Academic journal article Research in the Teaching of English

Textbooks, Literacy, and Citizenship: The Case of Anglophone Cameroon

Academic journal article Research in the Teaching of English

Textbooks, Literacy, and Citizenship: The Case of Anglophone Cameroon

Article excerpt

Education in Africa and Colonialism

In Decolonising the Mind, Ngugi wa Thiong'o (1986/2011) draws attention to the different ways Western colonialism has impacted African cultures and shaped African consciousness. While his central argument revolves around the importance of African languages as vehicles through which African authors should tell their stories, he raises concerns about the educational experiences of African children. These issues are inevitably linked to postwar literacy instruction in the continent, which typically was driven by imported curricular materials such as textbooks and readers.

One textbook series that guided English literacy instruction in schools across what was then known as "British Africa" was the Oxford English Readers for Africa (OERA; French, 1950). First published in the 1930s, it remained a staple in the curriculum of most English-speaking African countries for decades. The series contained language and grammar activities, and reading comprehension passages and exercises. The textbook, thus, was designed to provide students with ample opportunities to practice basic communicative processes in English, including listening, speaking, reading, and writing. But the use of the OERA began to dwindle in the late 1950s and early 1960s with the gradual disintegration of the British African Empire, as several African countries won their independence.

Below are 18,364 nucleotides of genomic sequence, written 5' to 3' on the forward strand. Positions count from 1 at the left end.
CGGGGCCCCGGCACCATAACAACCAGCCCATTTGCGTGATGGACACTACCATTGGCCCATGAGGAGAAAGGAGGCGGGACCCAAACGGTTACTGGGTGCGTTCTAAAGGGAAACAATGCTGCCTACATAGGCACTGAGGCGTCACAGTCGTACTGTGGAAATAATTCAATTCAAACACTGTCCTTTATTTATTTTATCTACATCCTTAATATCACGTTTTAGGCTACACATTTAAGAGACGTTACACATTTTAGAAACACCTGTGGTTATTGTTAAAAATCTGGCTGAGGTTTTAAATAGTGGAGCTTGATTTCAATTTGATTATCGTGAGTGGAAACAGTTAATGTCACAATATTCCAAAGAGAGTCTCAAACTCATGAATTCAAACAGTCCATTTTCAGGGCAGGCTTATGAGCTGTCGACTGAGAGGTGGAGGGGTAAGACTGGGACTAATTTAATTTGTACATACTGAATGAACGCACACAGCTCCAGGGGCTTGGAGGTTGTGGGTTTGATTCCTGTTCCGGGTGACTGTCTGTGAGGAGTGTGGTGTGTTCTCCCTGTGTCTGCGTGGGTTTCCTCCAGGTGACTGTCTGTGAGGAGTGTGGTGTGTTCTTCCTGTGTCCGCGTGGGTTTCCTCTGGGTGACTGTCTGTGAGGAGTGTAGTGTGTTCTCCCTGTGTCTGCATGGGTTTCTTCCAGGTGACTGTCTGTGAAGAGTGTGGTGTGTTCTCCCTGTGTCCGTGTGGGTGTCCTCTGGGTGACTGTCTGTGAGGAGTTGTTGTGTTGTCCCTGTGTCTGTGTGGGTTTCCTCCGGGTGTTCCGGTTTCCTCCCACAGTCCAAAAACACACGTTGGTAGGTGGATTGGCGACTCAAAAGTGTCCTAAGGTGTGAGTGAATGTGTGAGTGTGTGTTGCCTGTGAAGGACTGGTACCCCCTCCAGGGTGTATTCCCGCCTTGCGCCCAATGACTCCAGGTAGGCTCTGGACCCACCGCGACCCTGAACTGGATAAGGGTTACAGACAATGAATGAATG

One major change was a switch from these readers to alternative textbooks. In the case of Cameroon, the transition led to the development of the Evans Cameroon Primary English series (ECPE; Ndangam & Weir, 1986, 1980), the Primary English for Cameroon series (PEC; Ndipnchot, Tabe, & Forbin, 2004), and the Basic English for Cameroon series (BEC; Enang, Ali, Georges, & Forcha, 2010).1 The last two are current. (See Appendix A.2)

The shift away from the OERA during the postindependence era could be interpreted as a shiftin educational philosophies in Africa. This study, therefore, seeks to understand the degree of this shiftin thought, as it may be reflected in the nonfiction passages that appear in the textbooks previously used or still in use in Anglophone Cameroon. The objective is to examine the cultural contents of these passages in the four series, paying attention to the sociohistorical contexts within which each series is situated and how these might inform notions of citizenship. The study also raises questions about the degree to which the most recently published textbooks promote African and Cameroonian identity.

Language and Citizenship in Cameroon

The language situation in Cameroon is complex, partly because of its rich ethnic diversity and its bicultural colonial language heritage. In brief, Cameroon's recent history includes being colonized by Britain and France; prior to that, "Kamerun" was a German colony. Thus, Cameroon's linguistic history is multifarious. This "multilingual country," George Echu (2003, 2004, 2005) posits, has "some 247 indigenous languages, one lingua franca (Cameroon Pidgin English) and two official languages (English and French)" (Echu, 2004, p. 1).3 For language instruction schools in the former British Cameroon use English as their primary medium and follow a variation of the British curriculum, whereas those in French Cameroon privilege the French language. As in other former British colonies, in Cameroon English is gaining currency in a global economy and thus mandates attention from local educators (De Costa, 2014).

Due to Cameroon's encounters with multiple colonial masters (Cameroon, 2015)-starting with the Portuguese, who named the country Camaroes in 1472-it has evolved into a cultural mesh. As such, it "qualifies" for "global citizenship," a cultural space Tlostanova and Mignolo (2012) regard as unequal and "divided by racism, on which the colonial and imperial differences have been built" (p. 182). Anglophone Cameroon, though, occupies a third space (Bhabha, 2004), a space under constant negotiation amongst the local, national, and colonial communities, and which indeed should make its educators more conscious of the politics of representation in the language and literacy curriculum. …

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